Here, we propose a highly efficient and accurate adapter-trimming algorithm and its implementation, PEAT (Paired-End Adapter Trimmer), designed specifically for paired-end sequencing. PEAT requires no adapter sequence input, which is particularly convenient when processing libraries using different adapters on a large scale. PEAT directly scans for the reverse complementarity between the good quality portions of the reads to avoid the loss of sensitivity during the filtering adopted by conventional approaches. We compared PEAT with many adapter-trimming tools. PEAT performed relatively well in simulated benchmarks and showed high scalability when applied to large real datasets. We applied PEAT to two public real datasets (101x2 paired-end sequencing libraries with 150 millions of total sequencing reads), multimillions of adapter-appended reads were successfully spotted, recovered, and mapped back to the reference. We further investigated the effects of PEAT to ten more real publicly available datasets of different sequencing applications such as ChIP-seq, MNase-seq, and RNA-seq. Comparisons between datasets processed with and without PEAT followed by the same typical downstream analyses revealed obvious pattern changes, which may deflect the biological notions toward the data. We suggest that more attentions need to be paid to adapter contamination in analyzing paired-end reads in all applications.

Results and discussion

An overview of the PEAT algorithm

In a typical Illumina paired-end sequencing protocol, a pair of adapter-appended reads emerges whenever a DNA fragment shorter than the pre-specified sequencing length get sequenced (Figure 1B). For a pair of reads sequenced from such a short fragment, the 5' ends of the reads, which correspond to the sequences of the real DNA fragment, have to be the reverse complement to each other (barcoding is ignored for simplification). The 3' ends, on the other hand, are corresponding to the adapter sequences, and should be equally long due to the fix pre-specified sequencing length.

Based on the aforementioned observations, we propose a paired-end adapter-trimming (PEAT) algorithm with an efficient two-stage string matching strategy to detect the junctions between real DNA and adapters in paired-end libraries (Figure 2). The algorithm identifies multiple possible trimming positions by probing the reverse complementarity of the 5' end of the paired reads. To begin with, the reverse complement of a short 5' prefix (L nucleotides in length) of one read of the pair is used as a template to scan for mismatch-tolerant hits against another read of the pair. This procedure is performed twice by taking each read of a pair as the template iteratively and generates two possible sets of putative trimming sites. The intersection of the two sets is then used to check the reverse complementarity of the accordingly determined real DNA sequences (based on the given putative trimmed sites) of each read in a pair, and the parts corresponding to the adapter sequences, are substantially the same (in the case that forward strand and reverse strand adapters used in sequencing library preparation are totally different, the latter step can be skipped, see Methods). If none of the trimming position passes the check, PEAT reports that the pair is not appended with any adapter sequence.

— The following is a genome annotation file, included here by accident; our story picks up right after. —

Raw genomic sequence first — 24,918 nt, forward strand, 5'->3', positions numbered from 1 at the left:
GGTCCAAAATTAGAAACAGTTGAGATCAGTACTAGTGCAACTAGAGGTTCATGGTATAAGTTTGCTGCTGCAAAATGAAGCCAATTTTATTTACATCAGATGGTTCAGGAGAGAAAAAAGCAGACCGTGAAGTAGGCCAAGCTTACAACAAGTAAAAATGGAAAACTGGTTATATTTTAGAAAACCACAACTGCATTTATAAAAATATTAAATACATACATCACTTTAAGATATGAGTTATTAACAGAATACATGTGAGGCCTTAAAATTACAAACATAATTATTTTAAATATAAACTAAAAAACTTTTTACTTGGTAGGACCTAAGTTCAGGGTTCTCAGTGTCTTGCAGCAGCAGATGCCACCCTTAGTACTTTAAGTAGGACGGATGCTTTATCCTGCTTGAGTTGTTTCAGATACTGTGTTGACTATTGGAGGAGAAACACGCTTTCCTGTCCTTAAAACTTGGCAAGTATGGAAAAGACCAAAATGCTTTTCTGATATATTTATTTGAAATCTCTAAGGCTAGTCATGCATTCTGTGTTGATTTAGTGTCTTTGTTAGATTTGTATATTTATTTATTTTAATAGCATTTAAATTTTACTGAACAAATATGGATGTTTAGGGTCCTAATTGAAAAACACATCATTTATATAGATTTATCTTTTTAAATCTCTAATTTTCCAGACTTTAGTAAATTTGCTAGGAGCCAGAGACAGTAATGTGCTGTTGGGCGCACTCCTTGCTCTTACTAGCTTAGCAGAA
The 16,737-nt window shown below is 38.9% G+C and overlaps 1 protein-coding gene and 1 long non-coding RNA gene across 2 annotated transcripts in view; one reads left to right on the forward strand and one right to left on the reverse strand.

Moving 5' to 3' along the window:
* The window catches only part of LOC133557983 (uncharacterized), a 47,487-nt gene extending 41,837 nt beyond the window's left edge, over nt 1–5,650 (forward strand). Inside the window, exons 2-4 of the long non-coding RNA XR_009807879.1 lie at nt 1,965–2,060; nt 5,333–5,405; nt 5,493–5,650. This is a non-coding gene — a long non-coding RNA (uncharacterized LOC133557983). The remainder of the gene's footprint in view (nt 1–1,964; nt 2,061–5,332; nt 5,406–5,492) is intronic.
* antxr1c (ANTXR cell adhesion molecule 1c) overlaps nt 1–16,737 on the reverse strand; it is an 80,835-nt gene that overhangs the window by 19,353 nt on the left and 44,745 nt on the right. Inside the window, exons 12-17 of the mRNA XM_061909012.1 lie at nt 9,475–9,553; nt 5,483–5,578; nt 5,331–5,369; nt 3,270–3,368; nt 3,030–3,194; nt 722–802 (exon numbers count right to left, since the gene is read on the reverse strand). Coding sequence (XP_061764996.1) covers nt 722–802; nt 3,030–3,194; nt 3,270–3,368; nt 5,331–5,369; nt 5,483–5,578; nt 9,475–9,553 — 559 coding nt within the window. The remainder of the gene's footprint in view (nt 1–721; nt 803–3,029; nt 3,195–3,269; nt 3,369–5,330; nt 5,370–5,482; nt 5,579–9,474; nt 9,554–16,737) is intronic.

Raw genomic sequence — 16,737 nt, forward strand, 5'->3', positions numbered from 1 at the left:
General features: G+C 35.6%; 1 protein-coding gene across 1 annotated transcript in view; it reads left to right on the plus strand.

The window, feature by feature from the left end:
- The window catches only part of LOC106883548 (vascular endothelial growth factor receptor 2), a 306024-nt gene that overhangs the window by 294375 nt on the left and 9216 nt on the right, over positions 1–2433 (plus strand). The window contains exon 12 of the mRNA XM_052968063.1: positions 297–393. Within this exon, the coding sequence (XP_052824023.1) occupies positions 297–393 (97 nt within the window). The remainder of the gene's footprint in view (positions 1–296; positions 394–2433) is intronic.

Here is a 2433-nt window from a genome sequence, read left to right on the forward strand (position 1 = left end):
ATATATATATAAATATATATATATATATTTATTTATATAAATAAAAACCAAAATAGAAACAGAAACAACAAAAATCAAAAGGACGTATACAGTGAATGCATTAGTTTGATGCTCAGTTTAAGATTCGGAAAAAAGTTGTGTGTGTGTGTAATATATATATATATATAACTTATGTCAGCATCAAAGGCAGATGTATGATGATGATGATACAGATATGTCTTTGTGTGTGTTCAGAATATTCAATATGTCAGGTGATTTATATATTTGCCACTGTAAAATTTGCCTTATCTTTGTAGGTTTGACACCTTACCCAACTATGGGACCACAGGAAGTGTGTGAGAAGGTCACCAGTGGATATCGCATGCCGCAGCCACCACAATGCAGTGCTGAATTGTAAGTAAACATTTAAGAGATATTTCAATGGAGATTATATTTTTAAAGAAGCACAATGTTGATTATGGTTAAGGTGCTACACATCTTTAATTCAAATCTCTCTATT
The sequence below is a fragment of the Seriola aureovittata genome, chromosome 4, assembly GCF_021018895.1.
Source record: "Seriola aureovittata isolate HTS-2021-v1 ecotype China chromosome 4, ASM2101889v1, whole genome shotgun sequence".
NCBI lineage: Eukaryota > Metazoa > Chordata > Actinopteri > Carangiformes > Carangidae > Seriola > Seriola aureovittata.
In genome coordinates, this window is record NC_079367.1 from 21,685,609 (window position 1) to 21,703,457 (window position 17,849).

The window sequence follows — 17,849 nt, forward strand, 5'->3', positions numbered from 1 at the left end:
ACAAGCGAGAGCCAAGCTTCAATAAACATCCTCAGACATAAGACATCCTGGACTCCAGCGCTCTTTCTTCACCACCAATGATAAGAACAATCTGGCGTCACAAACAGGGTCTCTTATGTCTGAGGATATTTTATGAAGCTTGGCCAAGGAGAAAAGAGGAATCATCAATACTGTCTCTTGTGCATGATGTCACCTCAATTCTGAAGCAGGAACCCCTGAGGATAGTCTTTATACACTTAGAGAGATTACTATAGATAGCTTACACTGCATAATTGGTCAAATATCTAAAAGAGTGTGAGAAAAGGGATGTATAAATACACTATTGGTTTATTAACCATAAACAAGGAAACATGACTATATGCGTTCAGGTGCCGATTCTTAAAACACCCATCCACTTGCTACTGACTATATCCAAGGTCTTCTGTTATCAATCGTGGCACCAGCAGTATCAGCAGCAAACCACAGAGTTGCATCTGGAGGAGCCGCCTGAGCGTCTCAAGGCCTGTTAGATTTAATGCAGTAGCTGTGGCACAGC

Figure 2

Illustration of the algorithm that PEAT applies to handle paired-end adapter trimming operation. The algorithm first conducts reverse-complemented string matching between the front parts of the paired-end sequenced reads of length L, which is pre-specified as a minimum possible DNA fragment length of the paired-end sequenced reads. The algorithm next verifies the trimming positions by identifying whether the accordingly determined front parts, i.e. the parts corresponding to the DNA fragments, are mutually reverse-complemented, and the rear parts, i.e. the parts corresponding to the adapter sequences, are substantially the same (optional). See Methods for details.

By using 5' ends instead of 3' ends as both templates and targets for scanning, PEAT is able to determine the adapter trimming positions of the paired-end reads more accurately. PEAT is therefore more resistant to adapter contamination that is very short or having multiple adapter copies. Optionally, PEAT can also take the parts corresponding to error-prone adapter sequences as an auxiliary criterion for reexamination when the forward- and reverse-strand adapters share similar sequence (the E3 parameter, see Methods). PEAT also incorporates an open source single-end adapter trimming algorithm[18] to provide single-end adapter trimming functionality. PEAT supports multithreading for utilizing multiple computing nodes with data parallelism. Detailed algorithms and implementation can be found in Methods and the source code.

Performance comparison

We evaluated the performance of PEAT, as well as other paired-end adapter trimmers, including AdapterRemoval, ea-utils, GATK ReadAdaptorTrimmer, SeqPrep, Trimmomatic, and Trim_Galore with six benchmark simulations and two real life datasets. The parameters of running these tools can be found in Supplementary Methods (Additional file 2). The benchmark simulations included datasets of three levels of quality: low-error-rate, middle-error-rate, and high-error-rate datasets, namely LED, MED and HED respectively, each of which had a million mock paired-end reads randomly sampled from a reference mouse genome (mm9) and half of the paired-end reads were selectively appended with the typical Illumina adapter sequences. Since typical Illumina libraries use the similar forward- and reverse-strand adapters, we also generated three companion dLED, dMED and dHED of which the prefix 'd' indicated that the reads were generated with the distinct forward- and reverse-strand adapters. In addition, we generated MED-o/dMED-o in which each paired-end read shared a 50-bp overlap (designated by the suffix -o) to demonstrate that our algorithm would not be fooled by extra reverse complementarity within reads. Mutations were introduced into reads according to a set of given sequencing quality scores (Figure 1, Additional file 1). The quality scores were sampled from a real dataset. Please see Methods for more details.